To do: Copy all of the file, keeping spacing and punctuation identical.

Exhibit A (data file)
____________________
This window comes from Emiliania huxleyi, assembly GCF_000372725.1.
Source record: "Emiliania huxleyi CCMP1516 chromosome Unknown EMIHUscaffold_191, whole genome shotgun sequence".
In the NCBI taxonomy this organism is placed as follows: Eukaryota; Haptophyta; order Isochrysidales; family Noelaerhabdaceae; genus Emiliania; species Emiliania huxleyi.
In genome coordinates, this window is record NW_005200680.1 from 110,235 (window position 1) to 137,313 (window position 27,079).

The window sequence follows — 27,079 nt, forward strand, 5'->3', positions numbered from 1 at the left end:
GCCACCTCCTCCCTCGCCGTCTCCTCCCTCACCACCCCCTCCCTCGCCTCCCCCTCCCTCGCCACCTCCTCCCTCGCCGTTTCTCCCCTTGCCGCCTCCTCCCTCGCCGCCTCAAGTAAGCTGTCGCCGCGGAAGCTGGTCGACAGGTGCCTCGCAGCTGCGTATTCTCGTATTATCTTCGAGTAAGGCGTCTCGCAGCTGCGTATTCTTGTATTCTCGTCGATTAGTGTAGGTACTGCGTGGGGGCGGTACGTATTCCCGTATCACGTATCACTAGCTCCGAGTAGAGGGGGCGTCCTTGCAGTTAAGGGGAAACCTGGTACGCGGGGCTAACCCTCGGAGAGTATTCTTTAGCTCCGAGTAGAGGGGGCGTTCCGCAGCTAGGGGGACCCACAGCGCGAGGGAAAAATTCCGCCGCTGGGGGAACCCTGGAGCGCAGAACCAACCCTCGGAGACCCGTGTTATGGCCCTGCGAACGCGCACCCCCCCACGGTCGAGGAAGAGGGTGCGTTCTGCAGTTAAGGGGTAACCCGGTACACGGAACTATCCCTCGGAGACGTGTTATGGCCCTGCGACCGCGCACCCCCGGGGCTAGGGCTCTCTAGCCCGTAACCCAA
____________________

This window comes from Emiliania huxleyi, assembly GCF_000372725.1.
Source record: "Emiliania huxleyi CCMP1516 chromosome Unknown EMIHUscaffold_191, whole genome shotgun sequence".
In the NCBI taxonomy this organism is placed as follows: Eukaryota; Haptophyta; order Isochrysidales; family Noelaerhabdaceae; genus Emiliania; species Emiliania huxleyi.
In genome coordinates, this window is record NW_005200680.1 from 110,235 (window position 1) to 137,313 (window position 27,079).

The window sequence follows — 27,079 nt, forward strand, 5'->3', positions numbered from 1 at the left end:
GCCACCTCCTCCCTCGCCGTCTCCTCCCTCACCACCCCCTCCCTCGCCTCCCCCTCCCTCGCCACCTCCTCCCTCGCCGTTTCTCCCCTTGCCGCCTCCTCCCTCGCCGCCTCAAGTAAGCTGTCGCCGCGGAAGCTGGTCGACAGGTGCCTCGCAGCTGCGTATTCTCGTATTATCTTCGAGTAAGGCGTCTCGCAGCTGCGTATTCTTGTATTCTCGTCGATTAGTGTAGGTACTGCGTGGGGGCGGTACGTATTCCCGTATCACGTATCACTAGCTCCGAGTAGAGGGGGCGTCCTTGCAGTTAAGGGGAAACCTGGTACGCGGGGCTAACCCTCGGAGAGTATTCTTTAGCTCCGAGTAGAGGGGGCGTTCCGCAGCTAGGGGGACCCACAGCGCGAGGGAAAAATTCCGCCGCTGGGGGAACCCTGGAGCGCAGAACCAACCCTCGGAGACCCGTGTTATGGCCCTGCGAACGCGCACCCCCCCACGGTCGAGGAAGAGGGTGCGTTCTGCAGTTAAGGGGTAACCCGGTACACGGAACTATCCCTCGGAGACGTGTTATGGCCCTGCGACCGCGCACCCCCGGGGCTAGGGCTCTCTAGCCCGTAACCCAA